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Inheritance conflict: Douala-Bonanjo lower court places late business tycoon Pascal Monkam’s properties and assets under guardianship

Inheritance conflict: Douala-Bonanjo lower court places late business tycoon Pascal Monkam’s properties and assets under guardianship
  • Comments   -   Tuesday, 08 June 2021 17:48

(Business in Cameroon) - At the request of Alain Christian Monkam, a Paris-based lawyer and also son of the late Cameroonian business tycoon Pascal Monkam, the Douala-Bonanjo court of first instance recently ordered the sequestration of the properties of the business tycoon who passed away on February 27, 2021, in South Africa.

“I, president of the court, ruling publicly, contradictorily, in summary proceedings from hour to hour and in the first instance (...) consequently order the sequestration of all personal movable and immovable property, securities, assets, safes, rents, shares, dividends, and income of the deceased Monkam Pascal,” read the order issued by the tribunal at the end of the public audience of May 27, 2021.

The same order appoints three receiver-managers who will collect 4% of the amounts recovered and administered as their fees. This order is "enforceable against the shareholders and directors of the company Etablissements Monkam Pascal, to the managers [of all of the La Falaise hotels belonging to Mr. Monkam], to Brasseries du Cameroun [for which the deceased was the largest distributor], Ecobank [which leases a building belonging to the deceased],” the court stresses.

Contacted by Business in Cameroon, Alain Christian Monkam seems unsatisfied with the decision, given the legal appeal possibilities still available to the five widows and the remaining fifteen brothers and sisters he is opposed to in this battle for the management of his father’s properties and assets.

"The order is immediately enforceable. Currently, I am not aware of an appeal. However, given the scope of the decision, I have no doubt that there will be an appeal. The appeal in itself is not suspensive unless a special request is made to the president of the Court of Appeal," he said, suggesting that this is not the conclusion of the legal battle for control over the legacy of Paul Monkam, one of the first entrepreneurs to come to light in Cameroon.

The emblematic case of Paul Soppo Priso

Indeed, soon after the demise of his father, Alain Christian Monkam asked the courts to appoint a receiver-manager for the properties and assets of his late father who was buried on April 10, 2021.  "When he was alive, Mr. Monkam Pascal used to manage his group himself. He used to recover or delegate the recovery of the revenues from each of his companies. Nowadays, however, we have reasons to believe that the managers of those companies are misappropriating the turnovers of each of the companies they are managing," he wrote in his court application.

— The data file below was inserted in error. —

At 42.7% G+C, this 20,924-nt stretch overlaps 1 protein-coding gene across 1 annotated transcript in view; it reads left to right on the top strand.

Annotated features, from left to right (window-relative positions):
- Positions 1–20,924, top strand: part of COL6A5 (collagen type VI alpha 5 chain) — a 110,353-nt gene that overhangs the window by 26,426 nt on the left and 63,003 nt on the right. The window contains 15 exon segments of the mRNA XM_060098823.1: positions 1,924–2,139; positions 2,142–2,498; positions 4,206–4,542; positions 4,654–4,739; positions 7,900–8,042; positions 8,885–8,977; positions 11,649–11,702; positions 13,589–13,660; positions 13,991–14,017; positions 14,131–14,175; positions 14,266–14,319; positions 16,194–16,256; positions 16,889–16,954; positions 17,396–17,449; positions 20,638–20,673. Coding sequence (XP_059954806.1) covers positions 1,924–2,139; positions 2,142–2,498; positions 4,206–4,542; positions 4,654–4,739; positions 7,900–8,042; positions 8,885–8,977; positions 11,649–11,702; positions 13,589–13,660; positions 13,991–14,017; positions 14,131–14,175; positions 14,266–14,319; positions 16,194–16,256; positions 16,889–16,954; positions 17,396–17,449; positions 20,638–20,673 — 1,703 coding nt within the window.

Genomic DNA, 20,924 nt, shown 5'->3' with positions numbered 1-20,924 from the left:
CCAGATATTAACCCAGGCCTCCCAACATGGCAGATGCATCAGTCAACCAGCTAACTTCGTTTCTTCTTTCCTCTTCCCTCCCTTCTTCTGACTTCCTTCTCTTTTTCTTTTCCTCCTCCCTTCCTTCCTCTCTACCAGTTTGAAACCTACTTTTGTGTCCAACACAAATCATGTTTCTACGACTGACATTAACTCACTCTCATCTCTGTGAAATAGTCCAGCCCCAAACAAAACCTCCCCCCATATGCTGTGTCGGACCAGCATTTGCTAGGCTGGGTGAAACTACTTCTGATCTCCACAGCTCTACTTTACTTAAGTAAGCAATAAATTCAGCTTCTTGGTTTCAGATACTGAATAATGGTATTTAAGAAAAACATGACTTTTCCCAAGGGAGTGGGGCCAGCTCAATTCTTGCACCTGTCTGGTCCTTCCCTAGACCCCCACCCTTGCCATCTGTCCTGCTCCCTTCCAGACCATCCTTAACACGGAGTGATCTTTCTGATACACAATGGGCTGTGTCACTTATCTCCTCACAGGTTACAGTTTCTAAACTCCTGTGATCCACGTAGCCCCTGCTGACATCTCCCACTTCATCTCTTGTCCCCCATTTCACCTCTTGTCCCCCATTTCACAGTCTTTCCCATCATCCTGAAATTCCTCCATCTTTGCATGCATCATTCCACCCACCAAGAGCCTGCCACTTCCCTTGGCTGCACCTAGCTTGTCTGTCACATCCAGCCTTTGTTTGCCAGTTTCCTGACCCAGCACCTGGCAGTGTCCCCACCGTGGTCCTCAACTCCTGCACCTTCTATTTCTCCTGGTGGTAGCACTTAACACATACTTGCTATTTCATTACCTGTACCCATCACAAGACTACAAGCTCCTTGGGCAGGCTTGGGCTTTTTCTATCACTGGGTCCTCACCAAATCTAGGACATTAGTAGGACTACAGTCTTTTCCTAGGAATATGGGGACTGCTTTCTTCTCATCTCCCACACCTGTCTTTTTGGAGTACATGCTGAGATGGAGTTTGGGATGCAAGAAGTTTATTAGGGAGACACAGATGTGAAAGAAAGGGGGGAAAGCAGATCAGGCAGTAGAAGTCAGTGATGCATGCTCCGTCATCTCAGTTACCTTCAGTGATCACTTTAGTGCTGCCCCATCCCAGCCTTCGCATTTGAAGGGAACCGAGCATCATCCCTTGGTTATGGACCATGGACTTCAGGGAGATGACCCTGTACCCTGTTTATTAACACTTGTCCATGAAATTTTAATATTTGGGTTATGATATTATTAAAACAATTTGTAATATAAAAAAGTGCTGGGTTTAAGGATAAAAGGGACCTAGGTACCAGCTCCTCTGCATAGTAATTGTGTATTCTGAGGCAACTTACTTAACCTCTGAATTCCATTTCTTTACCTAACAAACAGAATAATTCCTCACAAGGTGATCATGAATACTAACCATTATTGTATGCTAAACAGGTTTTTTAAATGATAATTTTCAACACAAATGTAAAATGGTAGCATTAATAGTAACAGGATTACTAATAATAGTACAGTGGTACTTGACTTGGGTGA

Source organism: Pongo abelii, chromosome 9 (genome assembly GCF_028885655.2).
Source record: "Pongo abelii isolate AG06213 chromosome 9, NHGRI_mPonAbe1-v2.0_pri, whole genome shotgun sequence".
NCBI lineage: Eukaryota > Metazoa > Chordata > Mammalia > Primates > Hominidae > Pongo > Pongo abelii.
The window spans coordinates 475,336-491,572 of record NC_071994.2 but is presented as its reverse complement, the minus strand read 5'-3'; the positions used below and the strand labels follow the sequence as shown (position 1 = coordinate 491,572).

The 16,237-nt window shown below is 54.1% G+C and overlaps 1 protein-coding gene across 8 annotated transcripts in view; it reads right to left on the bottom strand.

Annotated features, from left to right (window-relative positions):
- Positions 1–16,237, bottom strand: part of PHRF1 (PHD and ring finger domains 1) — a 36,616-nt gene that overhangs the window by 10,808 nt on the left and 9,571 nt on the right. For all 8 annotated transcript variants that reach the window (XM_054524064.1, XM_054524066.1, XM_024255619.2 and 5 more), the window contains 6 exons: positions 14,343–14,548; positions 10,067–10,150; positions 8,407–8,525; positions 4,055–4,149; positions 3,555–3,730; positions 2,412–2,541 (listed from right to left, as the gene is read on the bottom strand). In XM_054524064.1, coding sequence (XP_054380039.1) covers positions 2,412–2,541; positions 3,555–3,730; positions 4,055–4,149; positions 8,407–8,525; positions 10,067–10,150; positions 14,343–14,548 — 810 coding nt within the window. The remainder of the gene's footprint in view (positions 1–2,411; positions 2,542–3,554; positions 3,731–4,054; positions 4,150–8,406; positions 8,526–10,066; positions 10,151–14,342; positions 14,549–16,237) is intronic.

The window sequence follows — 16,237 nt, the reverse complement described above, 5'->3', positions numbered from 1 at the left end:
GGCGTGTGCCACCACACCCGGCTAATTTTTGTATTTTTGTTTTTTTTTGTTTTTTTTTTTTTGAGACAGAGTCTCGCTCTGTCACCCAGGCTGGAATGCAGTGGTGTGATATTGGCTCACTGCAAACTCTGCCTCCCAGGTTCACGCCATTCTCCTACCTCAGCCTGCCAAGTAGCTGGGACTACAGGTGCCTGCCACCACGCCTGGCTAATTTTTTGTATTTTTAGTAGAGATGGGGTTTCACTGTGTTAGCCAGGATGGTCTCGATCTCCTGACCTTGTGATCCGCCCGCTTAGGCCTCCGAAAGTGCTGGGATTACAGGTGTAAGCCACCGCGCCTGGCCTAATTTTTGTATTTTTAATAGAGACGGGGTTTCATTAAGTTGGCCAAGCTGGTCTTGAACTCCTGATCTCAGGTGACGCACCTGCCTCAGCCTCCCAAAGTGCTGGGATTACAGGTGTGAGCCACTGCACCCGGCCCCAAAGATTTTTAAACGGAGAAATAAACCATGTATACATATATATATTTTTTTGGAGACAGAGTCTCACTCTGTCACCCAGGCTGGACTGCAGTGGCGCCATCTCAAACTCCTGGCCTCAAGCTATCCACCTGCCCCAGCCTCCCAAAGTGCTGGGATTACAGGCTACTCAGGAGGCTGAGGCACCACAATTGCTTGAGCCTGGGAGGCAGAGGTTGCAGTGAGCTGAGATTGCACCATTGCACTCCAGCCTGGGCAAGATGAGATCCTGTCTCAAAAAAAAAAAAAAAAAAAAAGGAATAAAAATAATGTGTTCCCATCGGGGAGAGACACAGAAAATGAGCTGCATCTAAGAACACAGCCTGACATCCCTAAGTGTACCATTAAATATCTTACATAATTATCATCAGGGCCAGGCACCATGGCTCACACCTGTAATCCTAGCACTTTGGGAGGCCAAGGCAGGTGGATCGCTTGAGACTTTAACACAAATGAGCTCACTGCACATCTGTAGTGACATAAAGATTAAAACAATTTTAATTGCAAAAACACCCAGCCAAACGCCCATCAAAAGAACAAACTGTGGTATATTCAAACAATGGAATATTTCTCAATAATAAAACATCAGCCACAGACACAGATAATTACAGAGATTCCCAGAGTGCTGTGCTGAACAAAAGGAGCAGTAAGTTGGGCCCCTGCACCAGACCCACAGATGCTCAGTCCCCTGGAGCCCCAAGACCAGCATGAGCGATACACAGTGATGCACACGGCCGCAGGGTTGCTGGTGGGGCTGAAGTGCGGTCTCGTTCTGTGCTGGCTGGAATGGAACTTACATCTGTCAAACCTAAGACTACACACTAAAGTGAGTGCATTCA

Invoking legal texts, Alain Christian Monkam explained that his court application was aimed at securing his late father’s revenues, ensuring the proper collection of the revenues generated by each of the companies belonging to his father’s group and assessing whether all the expenses listed benefit the group.

This new legal battle between heirs revives the problem of the survival of family-run businesses after the demise of their founders. When they were running their businesses, most of the pioneers of private investment in Cameroon adopted structured management rules that lay out the management principles and the managers that will be in charge after they either step down or pass away. For instance, after the death of the respective founders, the operations of the Fotso, Kadji, and Noutchogouin groups were affected by inheritance conflicts.

The most emblematic case of inheritance conflict for control over family-run businesses is certainly the case of the late business tycoon Paul Soppo Priso. Till now, the inheritance disputes over his succession have not been settled. In the meantime, the business empire he left has vanished while the rare assets still traceable are mostly used to pay legal experts instead of serving for the upkeep of the late man’s offsprings.

Brice R. Mbodiam

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